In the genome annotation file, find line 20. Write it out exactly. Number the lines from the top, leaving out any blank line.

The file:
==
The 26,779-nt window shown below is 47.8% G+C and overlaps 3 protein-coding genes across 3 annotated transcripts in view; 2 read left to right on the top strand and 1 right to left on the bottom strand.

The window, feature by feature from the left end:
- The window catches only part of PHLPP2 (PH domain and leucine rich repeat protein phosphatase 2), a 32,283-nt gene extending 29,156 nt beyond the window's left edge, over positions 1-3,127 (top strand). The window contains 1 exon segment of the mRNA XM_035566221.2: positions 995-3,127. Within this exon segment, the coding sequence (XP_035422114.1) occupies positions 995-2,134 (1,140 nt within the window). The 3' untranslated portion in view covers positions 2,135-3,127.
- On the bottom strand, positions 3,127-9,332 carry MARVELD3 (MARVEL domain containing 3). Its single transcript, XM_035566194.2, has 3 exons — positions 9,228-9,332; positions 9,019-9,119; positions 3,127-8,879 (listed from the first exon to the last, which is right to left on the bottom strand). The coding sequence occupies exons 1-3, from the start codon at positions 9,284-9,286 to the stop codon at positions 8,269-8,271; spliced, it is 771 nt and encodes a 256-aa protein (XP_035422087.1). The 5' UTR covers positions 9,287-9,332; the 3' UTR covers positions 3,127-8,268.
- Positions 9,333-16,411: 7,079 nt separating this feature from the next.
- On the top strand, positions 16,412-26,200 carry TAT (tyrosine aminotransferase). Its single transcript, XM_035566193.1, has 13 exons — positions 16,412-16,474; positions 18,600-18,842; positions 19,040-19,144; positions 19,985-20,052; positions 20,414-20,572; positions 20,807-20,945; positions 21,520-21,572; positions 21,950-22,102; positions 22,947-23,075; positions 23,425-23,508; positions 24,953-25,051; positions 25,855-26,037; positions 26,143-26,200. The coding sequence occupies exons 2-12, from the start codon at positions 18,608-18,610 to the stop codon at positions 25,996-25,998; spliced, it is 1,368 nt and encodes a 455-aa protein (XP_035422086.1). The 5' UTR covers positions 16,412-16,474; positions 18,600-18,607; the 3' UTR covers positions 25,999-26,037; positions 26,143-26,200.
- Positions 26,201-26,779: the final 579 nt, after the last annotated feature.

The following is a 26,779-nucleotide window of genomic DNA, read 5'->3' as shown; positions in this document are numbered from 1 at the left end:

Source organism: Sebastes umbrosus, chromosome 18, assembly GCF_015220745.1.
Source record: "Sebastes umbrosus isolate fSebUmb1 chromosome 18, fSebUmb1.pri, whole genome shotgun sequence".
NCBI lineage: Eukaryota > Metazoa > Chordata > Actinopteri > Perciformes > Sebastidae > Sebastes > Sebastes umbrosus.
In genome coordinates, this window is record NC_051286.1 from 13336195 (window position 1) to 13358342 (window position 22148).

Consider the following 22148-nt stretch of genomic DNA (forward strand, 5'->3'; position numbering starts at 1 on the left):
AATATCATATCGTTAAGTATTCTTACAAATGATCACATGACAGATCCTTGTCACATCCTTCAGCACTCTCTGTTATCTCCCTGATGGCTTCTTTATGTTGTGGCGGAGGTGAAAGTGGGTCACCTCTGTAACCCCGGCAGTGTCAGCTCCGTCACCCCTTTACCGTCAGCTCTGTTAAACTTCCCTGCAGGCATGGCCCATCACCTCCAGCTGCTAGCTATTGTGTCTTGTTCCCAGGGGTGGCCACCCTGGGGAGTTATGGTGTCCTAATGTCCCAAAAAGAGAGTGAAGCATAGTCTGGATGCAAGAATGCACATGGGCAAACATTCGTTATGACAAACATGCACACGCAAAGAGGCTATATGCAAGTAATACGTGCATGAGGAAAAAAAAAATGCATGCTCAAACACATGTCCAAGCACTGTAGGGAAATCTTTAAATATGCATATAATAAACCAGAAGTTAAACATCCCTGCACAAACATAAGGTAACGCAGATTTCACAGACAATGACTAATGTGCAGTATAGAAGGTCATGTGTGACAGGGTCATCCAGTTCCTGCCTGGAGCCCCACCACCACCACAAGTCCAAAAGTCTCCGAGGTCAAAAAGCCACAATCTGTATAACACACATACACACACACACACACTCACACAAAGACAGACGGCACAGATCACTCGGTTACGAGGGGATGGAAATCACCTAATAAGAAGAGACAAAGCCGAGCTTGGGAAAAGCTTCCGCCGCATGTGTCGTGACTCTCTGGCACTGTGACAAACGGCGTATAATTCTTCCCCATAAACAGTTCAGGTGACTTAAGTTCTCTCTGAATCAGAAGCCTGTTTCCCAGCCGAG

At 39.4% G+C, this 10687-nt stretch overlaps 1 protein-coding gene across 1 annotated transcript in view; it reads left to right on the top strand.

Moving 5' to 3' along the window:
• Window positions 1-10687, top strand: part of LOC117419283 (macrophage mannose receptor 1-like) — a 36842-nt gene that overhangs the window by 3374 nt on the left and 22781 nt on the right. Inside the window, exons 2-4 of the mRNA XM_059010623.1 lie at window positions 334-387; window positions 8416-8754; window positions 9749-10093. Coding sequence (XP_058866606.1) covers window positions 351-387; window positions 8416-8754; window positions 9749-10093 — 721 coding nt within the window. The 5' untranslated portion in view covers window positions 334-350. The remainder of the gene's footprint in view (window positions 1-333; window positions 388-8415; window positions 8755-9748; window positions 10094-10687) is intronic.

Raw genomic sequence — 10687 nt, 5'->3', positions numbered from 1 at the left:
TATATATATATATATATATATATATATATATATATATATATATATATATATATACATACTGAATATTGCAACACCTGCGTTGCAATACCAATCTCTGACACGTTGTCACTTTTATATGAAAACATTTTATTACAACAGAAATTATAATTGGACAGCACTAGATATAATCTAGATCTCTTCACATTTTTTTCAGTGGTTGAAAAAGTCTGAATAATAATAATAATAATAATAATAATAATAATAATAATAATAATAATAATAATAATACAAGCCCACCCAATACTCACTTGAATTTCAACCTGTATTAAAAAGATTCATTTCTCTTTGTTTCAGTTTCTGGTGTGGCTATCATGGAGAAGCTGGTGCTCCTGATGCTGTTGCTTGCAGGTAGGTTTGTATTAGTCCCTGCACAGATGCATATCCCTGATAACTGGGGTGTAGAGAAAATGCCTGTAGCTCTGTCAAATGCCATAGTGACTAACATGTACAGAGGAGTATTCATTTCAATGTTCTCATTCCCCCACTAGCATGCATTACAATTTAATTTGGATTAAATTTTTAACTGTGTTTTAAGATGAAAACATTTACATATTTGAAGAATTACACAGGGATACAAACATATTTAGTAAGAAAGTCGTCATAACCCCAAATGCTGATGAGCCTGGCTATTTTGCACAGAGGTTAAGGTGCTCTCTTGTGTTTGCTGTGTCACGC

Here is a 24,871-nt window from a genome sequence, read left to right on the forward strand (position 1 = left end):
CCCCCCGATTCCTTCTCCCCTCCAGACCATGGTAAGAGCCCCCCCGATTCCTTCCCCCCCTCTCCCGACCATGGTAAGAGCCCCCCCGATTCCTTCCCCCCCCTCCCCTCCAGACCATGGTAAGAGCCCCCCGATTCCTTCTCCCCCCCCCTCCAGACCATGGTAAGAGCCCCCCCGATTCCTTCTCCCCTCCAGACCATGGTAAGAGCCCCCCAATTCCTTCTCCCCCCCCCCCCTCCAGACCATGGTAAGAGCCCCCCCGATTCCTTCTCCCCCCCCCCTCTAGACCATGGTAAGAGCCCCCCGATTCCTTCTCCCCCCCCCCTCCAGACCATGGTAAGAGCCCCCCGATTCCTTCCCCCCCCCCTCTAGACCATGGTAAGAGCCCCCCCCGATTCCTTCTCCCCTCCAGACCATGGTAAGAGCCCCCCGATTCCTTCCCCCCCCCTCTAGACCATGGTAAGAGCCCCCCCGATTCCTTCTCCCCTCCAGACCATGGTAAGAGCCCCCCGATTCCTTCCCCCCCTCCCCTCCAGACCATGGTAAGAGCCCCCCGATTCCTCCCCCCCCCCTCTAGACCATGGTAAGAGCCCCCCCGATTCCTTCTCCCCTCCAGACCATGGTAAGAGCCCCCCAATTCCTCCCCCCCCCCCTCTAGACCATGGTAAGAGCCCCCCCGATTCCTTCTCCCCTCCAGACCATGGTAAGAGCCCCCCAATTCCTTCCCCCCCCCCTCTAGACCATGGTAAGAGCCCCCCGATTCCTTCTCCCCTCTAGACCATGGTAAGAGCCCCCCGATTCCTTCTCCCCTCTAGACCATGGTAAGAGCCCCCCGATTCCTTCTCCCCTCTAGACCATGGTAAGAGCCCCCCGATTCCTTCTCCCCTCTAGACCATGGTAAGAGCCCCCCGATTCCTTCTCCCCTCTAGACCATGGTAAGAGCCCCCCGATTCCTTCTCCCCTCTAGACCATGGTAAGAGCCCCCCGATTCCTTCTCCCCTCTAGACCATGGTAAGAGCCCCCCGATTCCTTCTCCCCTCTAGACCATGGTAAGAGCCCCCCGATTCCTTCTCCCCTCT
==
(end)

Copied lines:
Here is a 24,871-nt window from a genome sequence, read left to right on the forward strand (position 1 = left end):